Your Differences Are Actually Your Greatest Professional Strengths

You’re a night owl, a mother, a daydreamer. Or maybe you grew up economically disadvantaged or deep in rural isolation. Whatever your personal difference is, you’ve likely been conditioned to believe it’s a weakness—a flaw. Something to be hidden at work.

I’m here to tell you that what you think is your weakness might, in fact, be your biggest professional strength. Our personal stories influence how we think about our abilities, achievements, and possibilities, and often, our views of ourselves are more negative than the assessments from our peers. 

When You’re Different from Your Peers

I worked with a young leader in private equity named Emily who struggled with reconciling her difference from her peers, and her story taught me a lot about how we view the things that set us apart.

Emily is a bright, engaging woman with a powerful track record of achievement. A graduate of both Harvard University and Harvard Business School, she left Boston to join an elite private equity firm in California. She was promoted early and often and was soon sitting on the forty-fourth floor in a corner office. She is polished, confident, and attractive. She’s perfect, at first glance.

During our first meeting, she confessed she was exhausted. “I’m trying to keep up, but I don’t think I can. Everyone else has more time to focus on sourcing and researching deals than I do. My toddler is teething, and he’s up most of the night. I can’t stay awake when I work late at my laptop. I just keep dozing off, and I know I’m falling behind.”

Emily had looked at her peers and realized three things: First, they were all male. Second, none had children or other significant family responsibilities. Third, they each worked all day, every day. She believed that to be successful in this environment, she had to look and sound like the people around her.

Emily worked hard to remove all traces of her son from her work life. When he was born, she was checking email shortly after they left the hospital and was back in the office within six weeks. She rarely talked about him and had a deep list of nannies on call to help her stay late and start early.

“I can’t afford to be different,” she told me. We later learned Emily’s peers and manager were strongly hoping she’d be exactly that.

“The person who follows the crowd will usually go no further than the crowd. The person who walks alone is likely to find himself in places no one has ever seen before.” – Albert Einstein

Personal Differences Help Evolve the Status Quo

Often, people and companies get stuck in routines. They develop a “way we’ve always done it,” and change becomes difficult. One benefit of having people with personal differences on a team is that those differences can introduce positive change that might otherwise not be considered.

For example, shortly after Emily returned to work from parental leave, her team had to deliver a pitch in New York. The three-hour meeting required six team members to fly cross-country and return in one twenty-four-hour period. Emily, nursing an infant, couldn’t figure out how to make that work and, after agonizing about her decision, asked if the team would consider a virtual option for the meeting. Could they pitch via video?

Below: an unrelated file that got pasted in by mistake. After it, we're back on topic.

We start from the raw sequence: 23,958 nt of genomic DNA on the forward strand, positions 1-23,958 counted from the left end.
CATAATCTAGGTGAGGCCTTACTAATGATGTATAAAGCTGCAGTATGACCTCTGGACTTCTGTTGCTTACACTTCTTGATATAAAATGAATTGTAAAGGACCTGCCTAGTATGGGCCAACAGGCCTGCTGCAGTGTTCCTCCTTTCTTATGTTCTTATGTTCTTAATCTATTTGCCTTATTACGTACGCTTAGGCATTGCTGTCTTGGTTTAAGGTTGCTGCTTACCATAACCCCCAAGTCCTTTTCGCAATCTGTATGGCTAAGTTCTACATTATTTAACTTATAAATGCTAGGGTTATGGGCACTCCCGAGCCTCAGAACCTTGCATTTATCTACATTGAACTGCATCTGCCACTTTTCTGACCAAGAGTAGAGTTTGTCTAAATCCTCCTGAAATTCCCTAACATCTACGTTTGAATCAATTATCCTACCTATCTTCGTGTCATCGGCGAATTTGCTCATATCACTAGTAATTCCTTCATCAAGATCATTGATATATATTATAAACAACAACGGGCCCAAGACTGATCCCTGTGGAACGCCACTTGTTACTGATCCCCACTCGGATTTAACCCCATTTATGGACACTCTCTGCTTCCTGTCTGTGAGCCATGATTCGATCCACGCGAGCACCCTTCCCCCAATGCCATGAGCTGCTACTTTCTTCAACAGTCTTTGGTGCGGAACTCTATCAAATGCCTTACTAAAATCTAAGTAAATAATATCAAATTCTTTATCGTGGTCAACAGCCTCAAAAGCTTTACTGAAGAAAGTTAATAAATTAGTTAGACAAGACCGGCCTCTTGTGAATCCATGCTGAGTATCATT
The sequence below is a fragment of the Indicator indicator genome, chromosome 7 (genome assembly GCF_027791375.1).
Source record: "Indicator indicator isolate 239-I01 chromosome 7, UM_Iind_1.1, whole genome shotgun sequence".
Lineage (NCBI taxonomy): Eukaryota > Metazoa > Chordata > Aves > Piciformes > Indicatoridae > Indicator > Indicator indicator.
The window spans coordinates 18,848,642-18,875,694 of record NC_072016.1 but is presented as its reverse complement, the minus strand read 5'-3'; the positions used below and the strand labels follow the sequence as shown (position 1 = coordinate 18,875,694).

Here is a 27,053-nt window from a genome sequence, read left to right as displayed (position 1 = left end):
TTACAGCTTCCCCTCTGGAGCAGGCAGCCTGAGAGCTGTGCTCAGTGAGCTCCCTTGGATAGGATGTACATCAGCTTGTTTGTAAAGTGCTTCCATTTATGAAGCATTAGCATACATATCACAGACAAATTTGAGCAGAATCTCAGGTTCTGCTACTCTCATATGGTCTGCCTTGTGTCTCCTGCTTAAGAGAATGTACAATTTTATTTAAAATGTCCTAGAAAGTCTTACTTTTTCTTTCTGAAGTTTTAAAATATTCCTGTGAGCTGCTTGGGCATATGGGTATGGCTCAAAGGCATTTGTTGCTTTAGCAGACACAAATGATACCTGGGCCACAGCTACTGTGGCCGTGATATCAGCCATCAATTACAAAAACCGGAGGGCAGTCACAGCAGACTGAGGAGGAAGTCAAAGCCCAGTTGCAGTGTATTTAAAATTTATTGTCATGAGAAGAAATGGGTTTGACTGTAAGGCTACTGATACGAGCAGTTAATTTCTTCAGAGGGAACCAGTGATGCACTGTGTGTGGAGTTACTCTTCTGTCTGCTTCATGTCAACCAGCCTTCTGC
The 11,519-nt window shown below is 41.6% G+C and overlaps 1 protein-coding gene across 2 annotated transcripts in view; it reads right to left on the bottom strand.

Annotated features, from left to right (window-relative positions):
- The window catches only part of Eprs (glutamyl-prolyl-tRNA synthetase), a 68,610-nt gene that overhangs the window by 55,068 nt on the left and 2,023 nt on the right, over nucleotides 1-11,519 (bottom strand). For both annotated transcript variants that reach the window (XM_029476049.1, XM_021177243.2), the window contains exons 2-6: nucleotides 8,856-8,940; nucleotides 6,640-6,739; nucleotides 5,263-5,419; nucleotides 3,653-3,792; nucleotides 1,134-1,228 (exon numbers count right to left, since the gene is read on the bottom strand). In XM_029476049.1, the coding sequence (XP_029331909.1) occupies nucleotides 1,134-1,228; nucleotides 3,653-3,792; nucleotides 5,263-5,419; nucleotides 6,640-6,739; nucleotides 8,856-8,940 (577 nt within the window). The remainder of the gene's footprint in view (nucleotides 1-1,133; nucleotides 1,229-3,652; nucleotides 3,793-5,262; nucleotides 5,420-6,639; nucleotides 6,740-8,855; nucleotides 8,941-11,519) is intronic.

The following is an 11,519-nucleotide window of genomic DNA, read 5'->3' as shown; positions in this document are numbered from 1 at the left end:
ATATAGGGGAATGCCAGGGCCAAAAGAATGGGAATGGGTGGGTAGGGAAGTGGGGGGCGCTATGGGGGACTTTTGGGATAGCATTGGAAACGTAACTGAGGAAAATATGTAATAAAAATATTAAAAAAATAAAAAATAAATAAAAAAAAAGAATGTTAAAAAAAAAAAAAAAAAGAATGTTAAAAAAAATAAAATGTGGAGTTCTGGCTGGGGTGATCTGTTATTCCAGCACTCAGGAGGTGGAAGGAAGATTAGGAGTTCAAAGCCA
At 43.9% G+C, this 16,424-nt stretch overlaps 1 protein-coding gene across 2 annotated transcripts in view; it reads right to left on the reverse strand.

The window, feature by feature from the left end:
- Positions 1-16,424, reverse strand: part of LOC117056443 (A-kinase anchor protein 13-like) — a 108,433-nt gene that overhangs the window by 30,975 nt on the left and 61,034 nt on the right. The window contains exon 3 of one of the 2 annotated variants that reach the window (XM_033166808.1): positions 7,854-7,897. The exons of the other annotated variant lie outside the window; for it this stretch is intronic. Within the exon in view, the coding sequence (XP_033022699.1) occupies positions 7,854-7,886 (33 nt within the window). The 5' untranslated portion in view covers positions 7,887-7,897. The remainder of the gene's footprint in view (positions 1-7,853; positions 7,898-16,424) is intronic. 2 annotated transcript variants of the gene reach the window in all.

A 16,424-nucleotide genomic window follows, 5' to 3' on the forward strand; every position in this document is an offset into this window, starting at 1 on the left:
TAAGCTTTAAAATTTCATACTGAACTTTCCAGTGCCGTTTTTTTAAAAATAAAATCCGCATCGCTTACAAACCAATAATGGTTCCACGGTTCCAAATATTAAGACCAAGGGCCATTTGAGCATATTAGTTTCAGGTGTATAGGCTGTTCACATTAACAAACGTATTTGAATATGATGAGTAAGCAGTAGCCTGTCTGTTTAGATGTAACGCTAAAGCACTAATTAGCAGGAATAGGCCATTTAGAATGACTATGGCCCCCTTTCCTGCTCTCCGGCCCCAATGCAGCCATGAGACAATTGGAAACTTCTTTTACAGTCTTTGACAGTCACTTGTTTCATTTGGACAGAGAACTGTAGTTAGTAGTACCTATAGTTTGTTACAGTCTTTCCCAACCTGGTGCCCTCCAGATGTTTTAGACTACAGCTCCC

The team agreed, and the pitch went well. It was a long shot, though, and the client ultimately selected a firm with deeper experience in their niche. The team’s physical presence wouldn’t have made a difference. When they heard the news, the team members were grateful not to have spent a dozen hours in the air that day.

We Are Our Harshest Critics

Two years later, eight of the nine team members remember that pitch as successful because, while it didn’t result in new business, it allowed the team to practice their skills at pitching virtually. But Emily has never considered the day a success.

She is the lone team member who views that pitch, and that full episode, as unsuccessful. She tells herself that her proposal, and the team’s accommodation of her request, cost everyone a long-shot win.

Emily is telling herself a story about her difference. Some parts are true. She did ask the team to accommodate her need to be home with her baby. The team did lose the pitch. Those are facts.

But some parts of the story are her interpretation of the events. Her interpretation, or assessment, is different than the assessment of her team members. She believes that the pitch was lost because the team didn’t travel. She believes that the team prefers to travel, that the team puts that long-ago loss in her column, and that she now must make up that loss.

Her colleagues, however, believe the opposite. One senior partner told me, “I wish Emily would rock the boat more often. We’re looking for innovators and visionaries. She’s a great worker, but she does things the way they’ve always been done. Except for that time when she recommended we not travel to a long-shot pitch.”

Emily’s colleagues not only approved of her different behavior, but also hoped that she’d engage in it more. 

“What sets you apart can sometimes feel like a burden and it’s not. A lot of the time, it’s what makes you great.” – Emma Stone

The lesson to take from Emily’s story is that we tend to view our differences through the harshest lens. We assume anything that goes against the status quo is wrong, a mistake, when in reality, breaking the mold is often seen as creative, confident, and innovative. These are qualities that many companies value greatly.

By embracing your differences, you open yourself up to exciting opportunities and force progress by mixing up old habits, which will take you further professionally than playing it safe and conforming ever will. 

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